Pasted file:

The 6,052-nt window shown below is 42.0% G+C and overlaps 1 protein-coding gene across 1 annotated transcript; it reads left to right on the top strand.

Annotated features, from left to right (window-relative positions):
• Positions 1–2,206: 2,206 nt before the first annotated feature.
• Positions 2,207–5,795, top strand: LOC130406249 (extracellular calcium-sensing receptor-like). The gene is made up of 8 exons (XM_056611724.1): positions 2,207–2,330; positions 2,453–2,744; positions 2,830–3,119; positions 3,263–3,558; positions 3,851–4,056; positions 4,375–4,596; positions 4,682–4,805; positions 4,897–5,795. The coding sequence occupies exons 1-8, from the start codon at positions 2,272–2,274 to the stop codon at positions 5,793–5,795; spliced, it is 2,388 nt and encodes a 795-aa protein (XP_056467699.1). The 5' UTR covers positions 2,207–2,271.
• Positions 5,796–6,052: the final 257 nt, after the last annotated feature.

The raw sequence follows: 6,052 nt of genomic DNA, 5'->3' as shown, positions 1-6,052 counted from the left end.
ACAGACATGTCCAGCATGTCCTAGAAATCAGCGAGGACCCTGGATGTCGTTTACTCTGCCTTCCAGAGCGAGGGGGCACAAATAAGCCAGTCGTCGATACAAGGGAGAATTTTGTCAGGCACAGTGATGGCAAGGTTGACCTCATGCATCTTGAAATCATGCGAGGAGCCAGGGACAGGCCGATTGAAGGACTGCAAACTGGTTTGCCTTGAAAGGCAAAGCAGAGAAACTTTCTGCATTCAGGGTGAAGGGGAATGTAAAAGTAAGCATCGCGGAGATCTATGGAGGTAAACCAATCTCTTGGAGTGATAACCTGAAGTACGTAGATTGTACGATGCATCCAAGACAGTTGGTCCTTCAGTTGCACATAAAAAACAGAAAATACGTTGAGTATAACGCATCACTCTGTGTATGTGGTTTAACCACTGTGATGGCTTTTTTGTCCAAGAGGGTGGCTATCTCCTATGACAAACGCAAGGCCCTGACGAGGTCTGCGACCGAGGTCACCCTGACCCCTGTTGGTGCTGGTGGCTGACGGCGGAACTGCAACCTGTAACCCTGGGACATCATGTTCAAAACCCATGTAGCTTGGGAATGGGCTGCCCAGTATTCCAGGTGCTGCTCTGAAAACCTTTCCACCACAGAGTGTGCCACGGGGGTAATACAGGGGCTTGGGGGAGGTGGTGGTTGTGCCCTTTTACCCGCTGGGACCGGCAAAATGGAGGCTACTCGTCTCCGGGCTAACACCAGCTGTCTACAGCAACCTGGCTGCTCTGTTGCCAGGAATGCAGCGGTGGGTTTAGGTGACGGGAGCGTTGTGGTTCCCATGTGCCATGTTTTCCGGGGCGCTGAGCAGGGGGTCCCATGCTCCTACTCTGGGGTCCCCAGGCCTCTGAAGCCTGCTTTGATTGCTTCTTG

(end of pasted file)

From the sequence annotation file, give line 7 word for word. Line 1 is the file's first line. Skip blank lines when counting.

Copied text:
ACAGACATGTCCAGCATGTCCTAGAAATCAGCGAGGACCCTGGATGTCGTTTACTCTGCCTTCCAGAGCGAGGGGGCACAAATAAGCCAGTCGTCGATACAAGGGAGAATTTTGTCAGGCACAGTGATGGCAAGGTTGACCTCATGCATCTTGAAATCATGCGAGGAGCCAGGGACAGGCCGATTGAAGGACTGCAAACTGGTTTGCCTTGAAAGGCAAAGCAGAGAAACTTTCTGCATTCAGGGTGAAGGGGAATGTAAAAGTAAGCATCGCGGAGATCTATGGAGGTAAACCAATCTCTTGGAGTGATAACCTGAAGTACGTAGATTGTACGATGCATCCAAGACAGTTGGTCCTTCAGTTGCACATAAAAAACAGAAAATACGTTGAGTATAACGCATCACTCTGTGTATGTGGTTTAACCACTGTGATGGCTTTTTTGTCCAAGAGGGTGGCTATCTCCTATGACAAACGCAAGGCCCTGACGAGGTCTGCGACCGAGGTCACCCTGACCCCTGTTGGTGCTGGTGGCTGACGGCGGAACTGCAACCTGTAACCCTGGGACATCATGTTCAAAACCCATGTAGCTTGGGAATGGGCTGCCCAGTATTCCAGGTGCTGCTCTGAAAACCTTTCCACCACAGAGTGTGCCACGGGGGTAATACAGGGGCTTGGGGGAGGTGGTGGTTGTGCCCTTTTACCCGCTGGGACCGGCAAAATGGAGGCTACTCGTCTCCGGGCTAACACCAGCTGTCTACAGCAACCTGGCTGCTCTGTTGCCAGGAATGCAGCGGTGGGTTTAGGTGACGGGAGCGTTGTGGTTCCCATGTGCCATGTTTTCCGGGGCGCTGAGCAGGGGGTCCCATGCTCCTACTCTGGGGTCCCCAGGCCTCTGAAGCCTGCTTTGATTGCTTCTTG